COVID-19 Vaccine Boosters – What You Need to Know

* Updated 4/22/22

covid-19 boosters

Why should I get the booster?

The COVID-19 vaccines authorized for use in the United States remain highly effective in reducing the risk of severe disease, hospitalization, and death. However, the vaccines’ protection against asymptomatic, mild, and moderate COVID-19 disease may decrease over time, which is why the U.S. Centers for Disease Control recommends that everyone stay up to date with their COVID-19 vaccination.

According to the agency, you are up to date if you have “received all recommended doses in the primary series and one booster when eligible.” For most over the age of 12, that means two doses in your primary series followed by a booster. For those who are moderately to severely immunocompromised over the age of 12, that means three doses in your primary series followed by a booster. While the agency also recommends three primary doses for 5-11-year-olds who are immunocompromised, it does not recommend a booster.

A single-dose vaccine booster shot can:

  • strengthen your protection against catching COVID-19
  • increase your immune response to the virus
  • enhance protection against mild and moderate COVID-19 disease
  • enhance protection against the Delta variant
  • help reduce the spread of the virus

Who should get a COVID-19 vaccine booster shot?

Teens ages 12–17: If you received your second dose of the Pfizer-BioNTech COVID-19 vaccine at least five months ago, you should now get a Pfizer COVID-19 vaccine booster.

Adults ages 18 and older: If you received your second dose of the Moderna or Pfizer COVID-19 vaccines at least five months ago, you should now get the booster. You can get a booster from Moderna or Pfizer. If you received the single-dose Johnson and Johnson COVID-19 vaccine at least two months ago, you should now get the booster.

Should I get a second booster shot?

In April, the U.S. Food and Drug Administration authorized a second booster for people who are older than 50. The CDC followed this decision by announcing that this age group can get a second booster if they choose, however, this is not a recommendation and is not necessary to stay up to date with your vaccinations. If you do choose to get a second booster, you should wait at least four months after your first booster.

When should I get a booster?

If it’s the first booster – five months after the second in the Pfizer or Moderna series or after the single J&J vaccine. If it’s the second booster, you should wait at least five months after your first booster.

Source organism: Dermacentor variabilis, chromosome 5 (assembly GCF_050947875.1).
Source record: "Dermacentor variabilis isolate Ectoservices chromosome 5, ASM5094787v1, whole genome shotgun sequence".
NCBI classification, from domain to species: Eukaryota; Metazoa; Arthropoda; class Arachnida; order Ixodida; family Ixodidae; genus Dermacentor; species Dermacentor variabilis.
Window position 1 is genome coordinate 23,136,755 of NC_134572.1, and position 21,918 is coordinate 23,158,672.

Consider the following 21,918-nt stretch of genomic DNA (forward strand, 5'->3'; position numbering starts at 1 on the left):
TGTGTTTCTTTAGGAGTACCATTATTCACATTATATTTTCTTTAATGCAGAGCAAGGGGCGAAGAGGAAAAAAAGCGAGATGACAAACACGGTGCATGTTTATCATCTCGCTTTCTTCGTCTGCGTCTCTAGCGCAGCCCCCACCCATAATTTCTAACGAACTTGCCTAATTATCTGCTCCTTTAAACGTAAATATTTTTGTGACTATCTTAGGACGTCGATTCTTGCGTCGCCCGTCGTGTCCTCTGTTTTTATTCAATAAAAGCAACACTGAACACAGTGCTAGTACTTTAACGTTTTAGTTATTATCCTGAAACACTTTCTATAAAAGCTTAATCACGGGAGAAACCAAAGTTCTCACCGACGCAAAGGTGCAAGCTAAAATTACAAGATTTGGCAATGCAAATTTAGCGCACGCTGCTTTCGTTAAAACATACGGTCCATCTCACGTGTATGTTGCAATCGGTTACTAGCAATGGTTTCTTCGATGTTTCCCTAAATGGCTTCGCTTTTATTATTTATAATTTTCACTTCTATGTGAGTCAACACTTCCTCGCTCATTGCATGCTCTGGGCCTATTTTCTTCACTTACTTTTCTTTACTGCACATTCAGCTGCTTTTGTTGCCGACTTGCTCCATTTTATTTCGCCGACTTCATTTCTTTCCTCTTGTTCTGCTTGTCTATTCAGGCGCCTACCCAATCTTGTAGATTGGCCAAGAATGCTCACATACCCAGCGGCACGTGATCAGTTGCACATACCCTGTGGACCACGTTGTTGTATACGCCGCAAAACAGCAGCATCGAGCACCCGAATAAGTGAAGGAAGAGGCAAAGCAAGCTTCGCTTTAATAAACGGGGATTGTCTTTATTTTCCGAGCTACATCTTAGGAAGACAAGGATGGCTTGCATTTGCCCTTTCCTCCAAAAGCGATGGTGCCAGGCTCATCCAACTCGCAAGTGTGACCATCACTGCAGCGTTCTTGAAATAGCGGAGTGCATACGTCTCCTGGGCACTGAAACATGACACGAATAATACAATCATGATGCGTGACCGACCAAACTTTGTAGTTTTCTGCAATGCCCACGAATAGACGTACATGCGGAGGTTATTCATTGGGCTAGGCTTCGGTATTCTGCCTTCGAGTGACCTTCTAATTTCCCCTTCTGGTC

According to the latest CDC recommendations, “COVID-19 vaccination does not need to be delayed following receipt of monoclonal antibodies or convalescent plasma.”

Does my booster need to come from the same pharmaceutical company as my initial COVID-19 vaccine?

If you're age 18 or older, you can “mix and match” manufacturers of all FDA-approved COVID-19 vaccines and single-dose booster shots. In the U.S., booster shots are available from Pfizer and Moderna.

The CDC recently updated the guidelines regarding the Johnson and Johnson vaccine. This vaccine has proven less effective than the mRNA vaccines against new variants of COVID-19. The Johnson and Johnson vaccine provides protection for less time than the Pfizer and Moderna vaccines. While receiving any vaccine is better than being unvaccinated, the Pfizer and Moderna vaccines are preferred. You may get Johnson & Johnson’s Janssen COVID-19 vaccine in some situations.

When you were initially vaccinated against COVID-19, you should have been provided a CDC COVID-19 Vaccination Record Card that states which vaccine you received and the date(s) you received each dose. Bring this card to your booster shot appointment.

What are the risks of getting the booster shot?

The risks of and reactions to the COVID-19 booster shots appear to be the same as those from the initial vaccines. The vaccines and their respective booster shots are the same formulas. The Moderna booster, however, is half the dose of the initial Moderna vaccine.

If I don’t get the booster, am I still protected against COVID?

The mRNA COVID-19 vaccines (Pfizer and Moderna) are working well to prevent severe illness, hospitalization, and death from the virus. However, the protection from asymptomatic COVID infection and mild to moderate symptoms lowers over time. If you don’t get a COVID-19 vaccine booster, you are still considered “fully vaccinated” two weeks after your second dose of the Pfizer or Moderna vaccines or two weeks after a single dose of the Johnson and Johnson (J&J) vaccine.

Can I get other vaccines and the COVID-19 vaccine booster at the same time?

Yes, you can get a COVID-19 vaccine or booster shot and other vaccines such as meningitis, flu, HSV, and shingles at the same time. Possible side effects from the COVID vaccine/booster are typically the same when received alone or with other vaccines.


Written by Dana Kantrowitz and Natasha Bright, contributing writers for UMiami Health News. Medically reviewed by  Roy E. Weiss, M.D, PhD., Chief Medical Officer for COVID-19 at the University of Miami.


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